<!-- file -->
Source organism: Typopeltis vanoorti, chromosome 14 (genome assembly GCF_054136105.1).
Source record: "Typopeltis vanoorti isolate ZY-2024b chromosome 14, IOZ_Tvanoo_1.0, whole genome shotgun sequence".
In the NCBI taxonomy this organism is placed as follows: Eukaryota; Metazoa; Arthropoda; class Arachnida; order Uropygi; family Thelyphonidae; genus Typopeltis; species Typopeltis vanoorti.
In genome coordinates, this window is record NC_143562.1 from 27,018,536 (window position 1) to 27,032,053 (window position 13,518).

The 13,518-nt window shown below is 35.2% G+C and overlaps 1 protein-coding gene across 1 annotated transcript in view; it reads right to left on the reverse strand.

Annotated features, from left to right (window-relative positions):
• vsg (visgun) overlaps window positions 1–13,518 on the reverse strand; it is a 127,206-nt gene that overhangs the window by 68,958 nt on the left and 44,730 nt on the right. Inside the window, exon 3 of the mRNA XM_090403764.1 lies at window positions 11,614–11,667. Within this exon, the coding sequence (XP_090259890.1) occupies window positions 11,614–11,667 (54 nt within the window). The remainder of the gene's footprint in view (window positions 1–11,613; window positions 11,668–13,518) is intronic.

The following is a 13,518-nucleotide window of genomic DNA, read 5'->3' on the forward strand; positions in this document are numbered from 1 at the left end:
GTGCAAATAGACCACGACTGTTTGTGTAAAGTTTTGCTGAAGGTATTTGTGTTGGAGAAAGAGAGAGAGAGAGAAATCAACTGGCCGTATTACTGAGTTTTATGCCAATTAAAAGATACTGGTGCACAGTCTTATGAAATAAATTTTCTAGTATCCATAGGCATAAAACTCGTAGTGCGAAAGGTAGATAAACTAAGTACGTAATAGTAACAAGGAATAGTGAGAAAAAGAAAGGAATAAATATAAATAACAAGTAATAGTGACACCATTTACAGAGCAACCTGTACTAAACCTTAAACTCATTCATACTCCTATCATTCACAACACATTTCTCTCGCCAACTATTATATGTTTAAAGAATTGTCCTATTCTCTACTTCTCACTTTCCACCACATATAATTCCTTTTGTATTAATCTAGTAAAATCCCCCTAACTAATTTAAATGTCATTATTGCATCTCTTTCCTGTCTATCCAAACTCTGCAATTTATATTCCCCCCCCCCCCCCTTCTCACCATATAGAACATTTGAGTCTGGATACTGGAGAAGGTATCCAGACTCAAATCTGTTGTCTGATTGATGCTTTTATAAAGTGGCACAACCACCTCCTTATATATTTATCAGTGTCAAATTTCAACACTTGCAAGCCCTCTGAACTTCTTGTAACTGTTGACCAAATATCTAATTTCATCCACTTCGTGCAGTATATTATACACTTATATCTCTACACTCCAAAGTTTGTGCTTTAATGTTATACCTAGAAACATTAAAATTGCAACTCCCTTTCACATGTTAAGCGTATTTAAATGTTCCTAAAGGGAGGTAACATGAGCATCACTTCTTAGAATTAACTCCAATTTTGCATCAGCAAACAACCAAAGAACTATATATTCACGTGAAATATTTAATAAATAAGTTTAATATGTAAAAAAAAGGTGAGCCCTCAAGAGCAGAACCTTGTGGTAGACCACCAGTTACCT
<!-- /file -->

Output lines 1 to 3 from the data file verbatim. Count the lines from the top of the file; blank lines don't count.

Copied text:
Source organism: Typopeltis vanoorti, chromosome 14 (genome assembly GCF_054136105.1).
Source record: "Typopeltis vanoorti isolate ZY-2024b chromosome 14, IOZ_Tvanoo_1.0, whole genome shotgun sequence".
In the NCBI taxonomy this organism is placed as follows: Eukaryota; Metazoa; Arthropoda; class Arachnida; order Uropygi; family Thelyphonidae; genus Typopeltis; species Typopeltis vanoorti.